Badi-uz-Zaman Safavi (died 1659) was a prince of the Safavid dynasty of Persia and a powerful amir at the Mughal court during Emperor Shah Jahan's reign. He is better known by the title Shahnawaz Khan or Mirza Deccan. Shahnawaz Khan was the father-in-law of Mughal emperor Aurangzeb and his younger brother Prince Murad Baksh.
|Shahzada of the Safavid Empire|
|Viceroy of Gujarat Subah|
|Tenure||1637 – 1659|
|Died||14 March 1659|
Ajmer, Rajasthan, India
Ajmer Sharif, Ajmer
|Spouse||Nauras Banu Begum|
|Issue||Dilras Banu Begum|
Sakina Banu Begum
Mirza Muhammad Ahsan Safavi
Mirza Mu‘azzam Safavi
|Father||Mirza Rustam Safavi|
Family and lineageEdit
Shahnawaz Khan was the son of Mirza Rustam Safavi, who rose to eminence during Emperor Jahangir's reign. He belonged to the lineage of the old Mashad princes of Iran - his great-grandfather was a son of Shah Ismail I of the Safavid Empire.
He was married to Nauras Banu Begum, the daughter of Mirza Muhammad Sharif. The couple were the parents of two sons and five daughters, including Dilras Banu Begum, who married Prince Muhi-ud-din (later known as Aurangzeb upon his accession), the third son of Emperor Shah Jahan in 1637. Another daughter of his married Aurangzeb's youngest brother, Prince Murad Bakhsh in 1638.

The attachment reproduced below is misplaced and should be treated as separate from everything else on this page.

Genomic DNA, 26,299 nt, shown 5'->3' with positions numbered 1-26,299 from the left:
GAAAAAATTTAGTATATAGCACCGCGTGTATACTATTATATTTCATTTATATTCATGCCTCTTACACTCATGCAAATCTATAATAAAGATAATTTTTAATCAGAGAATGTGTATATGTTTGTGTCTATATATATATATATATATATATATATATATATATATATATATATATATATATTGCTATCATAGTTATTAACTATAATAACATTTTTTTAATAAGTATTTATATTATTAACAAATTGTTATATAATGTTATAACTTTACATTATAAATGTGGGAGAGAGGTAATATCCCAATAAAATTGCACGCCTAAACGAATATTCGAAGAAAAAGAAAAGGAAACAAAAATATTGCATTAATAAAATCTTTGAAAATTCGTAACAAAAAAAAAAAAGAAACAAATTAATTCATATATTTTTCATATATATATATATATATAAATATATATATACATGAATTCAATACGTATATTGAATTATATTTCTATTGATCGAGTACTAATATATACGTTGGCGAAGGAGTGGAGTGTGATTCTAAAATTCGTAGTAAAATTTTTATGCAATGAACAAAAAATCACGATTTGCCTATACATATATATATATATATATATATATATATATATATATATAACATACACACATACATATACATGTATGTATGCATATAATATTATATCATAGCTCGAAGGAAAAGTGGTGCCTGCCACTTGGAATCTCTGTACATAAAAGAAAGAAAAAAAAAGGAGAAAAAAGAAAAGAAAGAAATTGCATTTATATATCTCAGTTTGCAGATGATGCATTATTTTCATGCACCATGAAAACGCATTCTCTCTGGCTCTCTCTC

At the Mughal courtEdit
Shahnawaz Khan was made viceroy of Gujarat and ataliq to Shah Jahan's son, Prince Murad Baksh, at the time of his assignment to the Deccan. Shahnawaz Khan was imprisoned by his son-in-law, Aurangzeb, in the Burhanpur fort in 1658 for not supporting him in the war of succession. Khan, instead of supporting his son-in-law, chose to support Aurangzeb's oldest brother, Crown Prince Dara Shikoh, the heir-apparent chosen by Emperor Shah Jahan. This resulted in a conflict of interests between Aurangzeb and him. Aurangzeb released him seven months later, upon the intercession of his eldest daughter Princess Zeb-un-Nisa and appointed him the viceroy of Gujarat.
- Koch, Ebba (1997). King of the world: the Padshahnama. Azimuth Ed. p. 104.
- Annie Krieger-Krynicki (2005). Captive princess: Zebunissa, daughter of Emperor Aurangzeb. Oxford University Press. pp. 1, 84, 92.
- Indian Historical Records Commission (1921). Proceedings of the ... Session, Volume 3. The Commission. p. 18.
- Waldemar, Hansen (1986). The Peacock Throne: The Drama of Mogul India. Motilal Banarsidass. p. 124.
- Balabanlilar, Lisa (2015). Imperial Identity in the Mughal Empire: Memory and Dynastic Politics in Early Modern South and Central Asia. I.B.Tauris. p. 186. ISBN 0857732463.
- Sir Jadunath Sarkar (1925). Anecdotes of Aurangzib. M.C. Sarkar & Sons. p. 35.